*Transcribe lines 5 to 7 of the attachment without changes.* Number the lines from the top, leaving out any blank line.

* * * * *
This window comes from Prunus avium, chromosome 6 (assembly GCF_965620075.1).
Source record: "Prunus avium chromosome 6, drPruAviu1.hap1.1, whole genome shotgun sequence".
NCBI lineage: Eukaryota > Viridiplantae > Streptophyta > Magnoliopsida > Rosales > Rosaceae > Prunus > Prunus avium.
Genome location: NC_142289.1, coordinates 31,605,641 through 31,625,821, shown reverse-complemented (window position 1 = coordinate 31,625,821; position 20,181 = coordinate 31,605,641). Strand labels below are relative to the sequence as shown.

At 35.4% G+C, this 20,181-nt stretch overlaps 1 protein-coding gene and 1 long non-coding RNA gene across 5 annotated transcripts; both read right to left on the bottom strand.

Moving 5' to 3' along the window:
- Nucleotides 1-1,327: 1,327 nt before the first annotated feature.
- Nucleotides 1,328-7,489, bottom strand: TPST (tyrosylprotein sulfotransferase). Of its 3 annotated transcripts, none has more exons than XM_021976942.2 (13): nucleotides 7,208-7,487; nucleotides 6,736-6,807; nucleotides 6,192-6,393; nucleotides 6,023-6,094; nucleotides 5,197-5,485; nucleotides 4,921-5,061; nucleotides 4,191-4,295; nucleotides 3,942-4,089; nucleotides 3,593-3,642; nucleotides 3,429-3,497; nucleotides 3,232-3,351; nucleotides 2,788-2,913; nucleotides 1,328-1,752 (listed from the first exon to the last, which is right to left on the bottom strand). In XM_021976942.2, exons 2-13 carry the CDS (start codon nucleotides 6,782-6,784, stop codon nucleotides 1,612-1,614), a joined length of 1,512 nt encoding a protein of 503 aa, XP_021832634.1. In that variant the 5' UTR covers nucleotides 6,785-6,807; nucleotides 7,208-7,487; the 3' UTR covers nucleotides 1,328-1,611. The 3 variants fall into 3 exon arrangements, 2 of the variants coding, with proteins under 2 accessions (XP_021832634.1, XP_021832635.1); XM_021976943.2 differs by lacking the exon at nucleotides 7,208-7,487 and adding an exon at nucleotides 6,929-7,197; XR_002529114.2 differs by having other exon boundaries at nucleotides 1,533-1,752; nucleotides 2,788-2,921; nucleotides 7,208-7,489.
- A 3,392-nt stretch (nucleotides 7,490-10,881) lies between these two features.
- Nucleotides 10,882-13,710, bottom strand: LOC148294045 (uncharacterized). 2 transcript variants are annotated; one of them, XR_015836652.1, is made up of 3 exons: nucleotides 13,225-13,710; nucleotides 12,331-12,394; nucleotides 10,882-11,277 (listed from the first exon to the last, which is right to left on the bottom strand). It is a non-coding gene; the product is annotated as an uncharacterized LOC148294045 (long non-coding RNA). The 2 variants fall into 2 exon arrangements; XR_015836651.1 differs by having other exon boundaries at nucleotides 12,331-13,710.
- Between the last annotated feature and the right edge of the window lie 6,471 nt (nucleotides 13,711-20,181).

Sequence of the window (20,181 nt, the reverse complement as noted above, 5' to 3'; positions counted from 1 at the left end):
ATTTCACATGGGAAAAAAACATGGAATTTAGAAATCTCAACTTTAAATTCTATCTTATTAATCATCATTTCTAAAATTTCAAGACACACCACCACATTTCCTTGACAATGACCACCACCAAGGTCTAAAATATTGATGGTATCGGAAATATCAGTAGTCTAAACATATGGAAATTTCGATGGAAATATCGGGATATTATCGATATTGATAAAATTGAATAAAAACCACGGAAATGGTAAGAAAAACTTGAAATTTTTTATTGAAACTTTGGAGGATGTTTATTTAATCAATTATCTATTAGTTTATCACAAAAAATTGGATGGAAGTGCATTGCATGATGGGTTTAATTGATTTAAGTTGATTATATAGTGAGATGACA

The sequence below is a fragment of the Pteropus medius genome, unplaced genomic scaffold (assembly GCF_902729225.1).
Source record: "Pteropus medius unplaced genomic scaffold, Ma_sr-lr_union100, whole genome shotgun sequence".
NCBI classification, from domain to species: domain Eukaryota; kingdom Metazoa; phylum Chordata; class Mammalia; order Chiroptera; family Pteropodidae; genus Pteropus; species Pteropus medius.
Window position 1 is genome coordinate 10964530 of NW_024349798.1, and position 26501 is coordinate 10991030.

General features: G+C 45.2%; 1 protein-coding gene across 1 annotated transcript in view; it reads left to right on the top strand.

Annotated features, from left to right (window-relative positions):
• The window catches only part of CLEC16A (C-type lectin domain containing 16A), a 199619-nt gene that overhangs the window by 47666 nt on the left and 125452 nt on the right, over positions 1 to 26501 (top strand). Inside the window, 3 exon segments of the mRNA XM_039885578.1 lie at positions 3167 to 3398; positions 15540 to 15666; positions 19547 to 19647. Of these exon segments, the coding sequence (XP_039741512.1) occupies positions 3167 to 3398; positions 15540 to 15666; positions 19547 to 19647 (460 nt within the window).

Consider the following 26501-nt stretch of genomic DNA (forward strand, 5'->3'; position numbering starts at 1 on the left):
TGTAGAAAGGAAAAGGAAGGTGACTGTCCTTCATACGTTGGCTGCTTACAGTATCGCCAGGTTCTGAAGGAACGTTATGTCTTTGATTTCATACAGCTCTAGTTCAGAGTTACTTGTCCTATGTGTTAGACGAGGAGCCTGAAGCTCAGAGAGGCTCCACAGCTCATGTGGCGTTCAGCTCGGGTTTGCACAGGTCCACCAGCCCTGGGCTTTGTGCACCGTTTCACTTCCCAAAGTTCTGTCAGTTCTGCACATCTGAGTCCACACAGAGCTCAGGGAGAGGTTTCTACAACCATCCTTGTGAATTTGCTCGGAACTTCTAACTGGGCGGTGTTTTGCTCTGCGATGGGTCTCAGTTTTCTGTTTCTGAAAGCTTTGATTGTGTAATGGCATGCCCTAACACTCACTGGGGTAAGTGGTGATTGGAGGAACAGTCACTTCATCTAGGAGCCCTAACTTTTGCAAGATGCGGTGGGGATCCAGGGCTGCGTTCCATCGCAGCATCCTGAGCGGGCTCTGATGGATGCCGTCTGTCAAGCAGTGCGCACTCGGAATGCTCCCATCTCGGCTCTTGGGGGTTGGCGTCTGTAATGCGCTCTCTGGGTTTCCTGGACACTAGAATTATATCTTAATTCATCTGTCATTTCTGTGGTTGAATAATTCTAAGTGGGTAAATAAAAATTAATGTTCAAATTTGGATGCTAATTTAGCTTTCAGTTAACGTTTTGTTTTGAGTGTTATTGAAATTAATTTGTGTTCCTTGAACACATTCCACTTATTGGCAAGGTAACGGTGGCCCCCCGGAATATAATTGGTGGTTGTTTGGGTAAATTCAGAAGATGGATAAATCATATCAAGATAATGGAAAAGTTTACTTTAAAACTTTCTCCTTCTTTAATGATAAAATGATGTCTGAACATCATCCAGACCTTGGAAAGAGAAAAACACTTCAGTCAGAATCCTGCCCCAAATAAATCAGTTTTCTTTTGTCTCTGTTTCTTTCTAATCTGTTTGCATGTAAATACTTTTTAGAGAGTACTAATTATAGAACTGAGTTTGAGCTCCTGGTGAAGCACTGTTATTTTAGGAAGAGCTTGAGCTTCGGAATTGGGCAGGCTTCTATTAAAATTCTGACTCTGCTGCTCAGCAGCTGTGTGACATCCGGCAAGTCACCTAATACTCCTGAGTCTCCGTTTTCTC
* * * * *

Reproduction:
At 35.4% G+C, this 20,181-nt stretch overlaps 1 protein-coding gene and 1 long non-coding RNA gene across 5 annotated transcripts; both read right to left on the bottom strand.

Moving 5' to 3' along the window:
- Nucleotides 1-1,327: 1,327 nt before the first annotated feature.